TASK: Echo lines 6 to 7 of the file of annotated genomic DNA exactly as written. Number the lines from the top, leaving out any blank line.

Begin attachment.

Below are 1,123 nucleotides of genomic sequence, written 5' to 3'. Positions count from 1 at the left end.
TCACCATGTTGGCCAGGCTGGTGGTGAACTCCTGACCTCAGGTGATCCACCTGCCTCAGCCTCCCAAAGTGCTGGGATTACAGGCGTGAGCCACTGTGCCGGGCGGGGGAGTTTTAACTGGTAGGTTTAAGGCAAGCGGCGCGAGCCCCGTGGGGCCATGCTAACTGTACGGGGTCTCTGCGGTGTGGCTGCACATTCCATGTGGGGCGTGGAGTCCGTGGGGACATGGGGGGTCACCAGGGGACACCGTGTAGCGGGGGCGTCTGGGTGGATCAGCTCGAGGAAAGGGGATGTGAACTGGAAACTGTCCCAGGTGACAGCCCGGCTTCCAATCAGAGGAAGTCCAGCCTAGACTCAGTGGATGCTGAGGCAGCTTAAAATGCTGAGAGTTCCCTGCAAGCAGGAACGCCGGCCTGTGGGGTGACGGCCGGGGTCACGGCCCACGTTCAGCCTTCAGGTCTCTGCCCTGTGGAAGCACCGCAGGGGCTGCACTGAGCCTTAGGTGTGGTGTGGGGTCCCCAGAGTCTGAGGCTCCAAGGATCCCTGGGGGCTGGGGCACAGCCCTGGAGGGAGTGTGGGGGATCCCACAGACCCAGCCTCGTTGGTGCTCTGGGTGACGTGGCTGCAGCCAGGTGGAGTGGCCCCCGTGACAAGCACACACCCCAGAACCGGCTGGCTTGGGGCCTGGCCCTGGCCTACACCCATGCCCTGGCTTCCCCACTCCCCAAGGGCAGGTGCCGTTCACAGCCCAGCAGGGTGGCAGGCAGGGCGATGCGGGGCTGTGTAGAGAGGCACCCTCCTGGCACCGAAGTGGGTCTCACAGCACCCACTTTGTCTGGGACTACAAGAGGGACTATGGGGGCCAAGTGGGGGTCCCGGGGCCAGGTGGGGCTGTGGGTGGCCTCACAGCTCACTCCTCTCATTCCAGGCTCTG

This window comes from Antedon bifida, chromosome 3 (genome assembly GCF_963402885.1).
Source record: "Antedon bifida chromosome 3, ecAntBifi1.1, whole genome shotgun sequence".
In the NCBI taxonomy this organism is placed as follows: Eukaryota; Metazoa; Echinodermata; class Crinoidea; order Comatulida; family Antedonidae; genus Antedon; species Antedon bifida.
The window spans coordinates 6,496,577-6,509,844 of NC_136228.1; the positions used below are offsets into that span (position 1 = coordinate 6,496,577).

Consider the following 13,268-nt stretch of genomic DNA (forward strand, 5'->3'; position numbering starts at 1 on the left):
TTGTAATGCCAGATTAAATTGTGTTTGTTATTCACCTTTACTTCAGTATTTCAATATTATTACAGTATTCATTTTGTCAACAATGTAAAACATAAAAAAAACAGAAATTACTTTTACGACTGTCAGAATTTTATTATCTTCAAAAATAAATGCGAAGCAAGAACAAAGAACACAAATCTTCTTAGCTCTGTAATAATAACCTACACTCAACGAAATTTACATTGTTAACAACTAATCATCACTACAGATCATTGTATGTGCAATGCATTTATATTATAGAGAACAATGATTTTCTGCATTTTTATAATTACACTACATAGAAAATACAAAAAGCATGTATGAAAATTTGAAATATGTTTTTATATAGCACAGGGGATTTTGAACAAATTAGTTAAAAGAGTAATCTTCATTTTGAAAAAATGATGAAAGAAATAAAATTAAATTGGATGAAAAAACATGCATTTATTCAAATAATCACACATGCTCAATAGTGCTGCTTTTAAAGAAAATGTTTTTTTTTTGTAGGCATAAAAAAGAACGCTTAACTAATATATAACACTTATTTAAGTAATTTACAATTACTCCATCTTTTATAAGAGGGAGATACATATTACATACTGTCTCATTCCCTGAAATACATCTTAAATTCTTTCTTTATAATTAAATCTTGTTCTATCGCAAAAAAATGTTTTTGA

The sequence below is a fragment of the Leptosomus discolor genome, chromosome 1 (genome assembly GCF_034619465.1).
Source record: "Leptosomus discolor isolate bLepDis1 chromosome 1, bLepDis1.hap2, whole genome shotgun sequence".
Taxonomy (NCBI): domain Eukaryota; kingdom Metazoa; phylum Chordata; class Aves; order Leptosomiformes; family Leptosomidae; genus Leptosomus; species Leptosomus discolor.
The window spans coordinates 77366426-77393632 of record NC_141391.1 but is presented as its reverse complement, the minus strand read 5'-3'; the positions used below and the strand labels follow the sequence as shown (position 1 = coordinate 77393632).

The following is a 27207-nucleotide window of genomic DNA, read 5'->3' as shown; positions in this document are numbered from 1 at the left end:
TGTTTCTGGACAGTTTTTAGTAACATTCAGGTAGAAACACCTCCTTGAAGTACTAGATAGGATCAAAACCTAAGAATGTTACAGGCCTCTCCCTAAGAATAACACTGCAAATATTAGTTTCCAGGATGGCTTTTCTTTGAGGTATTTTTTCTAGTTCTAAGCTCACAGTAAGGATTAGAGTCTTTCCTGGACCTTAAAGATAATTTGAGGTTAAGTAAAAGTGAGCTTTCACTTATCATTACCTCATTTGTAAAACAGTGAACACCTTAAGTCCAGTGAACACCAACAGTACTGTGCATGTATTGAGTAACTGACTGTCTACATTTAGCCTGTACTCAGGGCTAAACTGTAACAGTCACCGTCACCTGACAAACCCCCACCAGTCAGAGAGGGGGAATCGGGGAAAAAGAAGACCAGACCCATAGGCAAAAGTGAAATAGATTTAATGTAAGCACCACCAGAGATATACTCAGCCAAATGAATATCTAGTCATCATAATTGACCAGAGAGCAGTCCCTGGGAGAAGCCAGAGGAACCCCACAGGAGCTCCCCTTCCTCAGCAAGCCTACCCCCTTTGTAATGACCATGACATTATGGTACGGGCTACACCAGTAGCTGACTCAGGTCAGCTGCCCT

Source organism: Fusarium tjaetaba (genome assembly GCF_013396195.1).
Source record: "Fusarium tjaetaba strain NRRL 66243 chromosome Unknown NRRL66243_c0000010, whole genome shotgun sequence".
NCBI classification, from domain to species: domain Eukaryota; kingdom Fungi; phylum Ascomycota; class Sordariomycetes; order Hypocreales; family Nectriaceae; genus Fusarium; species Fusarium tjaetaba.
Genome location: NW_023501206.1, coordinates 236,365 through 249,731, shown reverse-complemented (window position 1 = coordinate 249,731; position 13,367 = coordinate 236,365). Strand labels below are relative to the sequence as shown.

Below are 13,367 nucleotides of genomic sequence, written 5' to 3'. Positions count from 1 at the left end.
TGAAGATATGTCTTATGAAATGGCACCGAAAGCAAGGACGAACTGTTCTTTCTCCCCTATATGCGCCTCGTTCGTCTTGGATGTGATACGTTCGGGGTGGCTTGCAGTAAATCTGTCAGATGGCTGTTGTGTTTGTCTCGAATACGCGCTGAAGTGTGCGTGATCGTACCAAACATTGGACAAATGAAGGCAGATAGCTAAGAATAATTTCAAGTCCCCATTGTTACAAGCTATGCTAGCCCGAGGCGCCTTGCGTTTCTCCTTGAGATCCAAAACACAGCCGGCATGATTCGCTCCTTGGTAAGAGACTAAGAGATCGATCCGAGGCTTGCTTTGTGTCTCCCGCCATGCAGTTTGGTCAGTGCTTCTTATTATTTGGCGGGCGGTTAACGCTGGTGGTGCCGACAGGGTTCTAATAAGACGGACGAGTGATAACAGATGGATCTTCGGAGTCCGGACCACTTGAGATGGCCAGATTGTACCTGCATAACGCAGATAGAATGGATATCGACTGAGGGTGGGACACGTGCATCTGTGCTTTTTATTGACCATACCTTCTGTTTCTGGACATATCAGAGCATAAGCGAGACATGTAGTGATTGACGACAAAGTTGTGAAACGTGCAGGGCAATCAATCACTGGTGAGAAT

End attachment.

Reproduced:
The window spans coordinates 6,496,577-6,509,844 of NC_136228.1; the positions used below are offsets into that span (position 1 = coordinate 6,496,577).

Consider the following 13,268-nt stretch of genomic DNA (forward strand, 5'->3'; position numbering starts at 1 on the left):